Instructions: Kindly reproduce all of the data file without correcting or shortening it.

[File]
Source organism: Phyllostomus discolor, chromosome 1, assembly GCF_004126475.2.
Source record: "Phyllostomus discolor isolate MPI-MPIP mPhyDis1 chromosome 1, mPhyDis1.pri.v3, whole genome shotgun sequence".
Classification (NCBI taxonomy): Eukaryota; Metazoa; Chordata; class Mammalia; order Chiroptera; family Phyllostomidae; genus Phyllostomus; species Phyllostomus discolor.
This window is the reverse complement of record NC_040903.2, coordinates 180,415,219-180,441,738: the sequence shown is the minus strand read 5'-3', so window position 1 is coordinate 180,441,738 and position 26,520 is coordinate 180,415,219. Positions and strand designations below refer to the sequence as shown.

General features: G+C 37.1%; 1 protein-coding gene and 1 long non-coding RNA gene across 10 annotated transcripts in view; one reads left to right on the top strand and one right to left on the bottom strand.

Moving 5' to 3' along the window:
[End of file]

Source organism: Phyllostomus discolor, chromosome 1, assembly GCF_004126475.2.
Source record: "Phyllostomus discolor isolate MPI-MPIP mPhyDis1 chromosome 1, mPhyDis1.pri.v3, whole genome shotgun sequence".
Classification (NCBI taxonomy): Eukaryota; Metazoa; Chordata; class Mammalia; order Chiroptera; family Phyllostomidae; genus Phyllostomus; species Phyllostomus discolor.
This window is the reverse complement of record NC_040903.2, coordinates 180,415,219-180,441,738: the sequence shown is the minus strand read 5'-3', so window position 1 is coordinate 180,441,738 and position 26,520 is coordinate 180,415,219. Positions and strand designations below refer to the sequence as shown.

General features: G+C 37.1%; 1 protein-coding gene and 1 long non-coding RNA gene across 10 annotated transcripts in view; one reads left to right on the top strand and one right to left on the bottom strand.

Moving 5' to 3' along the window: